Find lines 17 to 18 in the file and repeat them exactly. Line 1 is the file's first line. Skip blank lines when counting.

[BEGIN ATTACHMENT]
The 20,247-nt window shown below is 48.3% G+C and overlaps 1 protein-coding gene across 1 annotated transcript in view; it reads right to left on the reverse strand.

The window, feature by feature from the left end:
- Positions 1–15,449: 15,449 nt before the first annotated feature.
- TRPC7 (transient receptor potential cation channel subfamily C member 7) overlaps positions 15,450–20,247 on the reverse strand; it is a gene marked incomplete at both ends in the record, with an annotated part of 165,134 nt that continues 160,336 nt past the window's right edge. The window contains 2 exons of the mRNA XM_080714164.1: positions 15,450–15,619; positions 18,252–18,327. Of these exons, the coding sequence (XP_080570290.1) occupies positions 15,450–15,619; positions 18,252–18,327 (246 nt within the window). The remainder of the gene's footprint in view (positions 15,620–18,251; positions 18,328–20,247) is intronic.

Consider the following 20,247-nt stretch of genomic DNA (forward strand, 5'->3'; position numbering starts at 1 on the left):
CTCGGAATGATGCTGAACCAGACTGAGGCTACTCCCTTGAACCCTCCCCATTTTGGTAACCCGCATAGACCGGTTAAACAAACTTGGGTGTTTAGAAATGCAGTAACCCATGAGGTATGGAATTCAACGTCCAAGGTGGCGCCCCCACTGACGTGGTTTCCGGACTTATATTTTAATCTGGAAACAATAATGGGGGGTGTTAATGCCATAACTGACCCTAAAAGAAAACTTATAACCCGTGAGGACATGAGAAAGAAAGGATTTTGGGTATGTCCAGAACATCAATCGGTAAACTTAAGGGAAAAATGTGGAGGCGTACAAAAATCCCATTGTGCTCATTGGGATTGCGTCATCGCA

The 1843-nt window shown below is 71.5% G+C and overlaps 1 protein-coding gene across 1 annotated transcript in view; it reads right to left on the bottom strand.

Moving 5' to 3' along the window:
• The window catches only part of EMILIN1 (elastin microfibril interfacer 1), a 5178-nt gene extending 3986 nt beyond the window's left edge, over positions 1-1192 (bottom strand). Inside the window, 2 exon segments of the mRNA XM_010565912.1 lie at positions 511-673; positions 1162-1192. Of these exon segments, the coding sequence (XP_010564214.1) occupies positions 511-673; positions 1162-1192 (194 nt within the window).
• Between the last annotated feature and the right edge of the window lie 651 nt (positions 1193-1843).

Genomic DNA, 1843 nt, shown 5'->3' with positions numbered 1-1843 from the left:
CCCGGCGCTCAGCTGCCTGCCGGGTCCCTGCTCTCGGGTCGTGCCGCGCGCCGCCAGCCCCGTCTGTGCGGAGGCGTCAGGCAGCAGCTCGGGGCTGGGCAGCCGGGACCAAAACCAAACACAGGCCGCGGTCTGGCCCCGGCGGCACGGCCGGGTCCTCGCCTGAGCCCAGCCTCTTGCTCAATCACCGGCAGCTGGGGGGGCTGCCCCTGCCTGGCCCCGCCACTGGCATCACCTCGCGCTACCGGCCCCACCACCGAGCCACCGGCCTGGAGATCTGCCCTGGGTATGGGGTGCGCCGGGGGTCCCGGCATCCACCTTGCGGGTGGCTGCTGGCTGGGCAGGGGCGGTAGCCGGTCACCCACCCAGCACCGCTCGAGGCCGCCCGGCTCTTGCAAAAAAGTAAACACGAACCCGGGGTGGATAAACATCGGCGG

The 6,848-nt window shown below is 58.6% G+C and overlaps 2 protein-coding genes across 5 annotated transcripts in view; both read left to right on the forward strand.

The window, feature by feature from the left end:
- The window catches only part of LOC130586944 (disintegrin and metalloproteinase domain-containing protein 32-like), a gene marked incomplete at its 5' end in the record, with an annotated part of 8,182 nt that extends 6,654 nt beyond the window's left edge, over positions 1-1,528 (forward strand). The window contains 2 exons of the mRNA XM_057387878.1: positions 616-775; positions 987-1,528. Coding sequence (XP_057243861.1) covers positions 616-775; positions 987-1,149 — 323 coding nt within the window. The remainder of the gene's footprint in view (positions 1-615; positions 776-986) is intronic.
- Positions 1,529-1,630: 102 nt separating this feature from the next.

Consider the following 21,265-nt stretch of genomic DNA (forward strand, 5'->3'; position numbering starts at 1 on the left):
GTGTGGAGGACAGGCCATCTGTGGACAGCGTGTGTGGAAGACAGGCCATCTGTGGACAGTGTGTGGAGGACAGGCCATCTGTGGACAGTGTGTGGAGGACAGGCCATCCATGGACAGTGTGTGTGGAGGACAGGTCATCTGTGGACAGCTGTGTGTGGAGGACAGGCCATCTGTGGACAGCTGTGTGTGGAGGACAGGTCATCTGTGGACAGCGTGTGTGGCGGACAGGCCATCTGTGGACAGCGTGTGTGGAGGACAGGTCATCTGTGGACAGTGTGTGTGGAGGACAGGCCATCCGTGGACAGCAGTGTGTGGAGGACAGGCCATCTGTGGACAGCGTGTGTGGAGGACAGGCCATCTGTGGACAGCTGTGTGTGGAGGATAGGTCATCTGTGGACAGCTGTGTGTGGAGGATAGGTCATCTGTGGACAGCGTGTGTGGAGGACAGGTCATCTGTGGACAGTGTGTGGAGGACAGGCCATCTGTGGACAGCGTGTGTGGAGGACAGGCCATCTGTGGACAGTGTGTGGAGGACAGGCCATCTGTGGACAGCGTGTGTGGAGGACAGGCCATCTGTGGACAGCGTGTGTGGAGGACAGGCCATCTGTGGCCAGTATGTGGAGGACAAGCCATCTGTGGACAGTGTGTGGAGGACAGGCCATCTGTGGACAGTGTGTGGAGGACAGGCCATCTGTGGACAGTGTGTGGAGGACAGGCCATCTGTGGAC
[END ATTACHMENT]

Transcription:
Consider the following 21,265-nt stretch of genomic DNA (forward strand, 5'->3'; position numbering starts at 1 on the left):
GTGTGGAGGACAGGCCATCTGTGGACAGCGTGTGTGGAAGACAGGCCATCTGTGGACAGTGTGTGGAGGACAGGCCATCTGTGGACAGTGTGTGGAGGACAGGCCATCCATGGACAGTGTGTGTGGAGGACAGGTCATCTGTGGACAGCTGTGTGTGGAGGACAGGCCATCTGTGGACAGCTGTGTGTGGAGGACAGGTCATCTGTGGACAGCGTGTGTGGCGGACAGGCCATCTGTGGACAGCGTGTGTGGAGGACAGGTCATCTGTGGACAGTGTGTGTGGAGGACAGGCCATCCGTGGACAGCAGTGTGTGGAGGACAGGCCATCTGTGGACAGCGTGTGTGGAGGACAGGCCATCTGTGGACAGCTGTGTGTGGAGGATAGGTCATCTGTGGACAGCTGTGTGTGGAGGATAGGTCATCTGTGGACAGCGTGTGTGGAGGACAGGTCATCTGTGGACAGTGTGTGGAGGACAGGCCATCTGTGGACAGCGTGTGTGGAGGACAGGCCATCTGTGGACAGTGTGTGGAGGACAGGCCATCTGTGGACAGCGTGTGTGGAGGACAGGCCATCTGTGGACAGCGTGTGTGGAGGACAGGCCATCTGTGGCCAGTATGTGGAGGACAAGCCATCTGTGGACAGTGTGTGGAGGACAGGCCATCTGTGGACAGTGTGTGGAGGACAGGCCATCTGTGGACAGTGTGTGGAGGACAGGCCATCTGTGGAC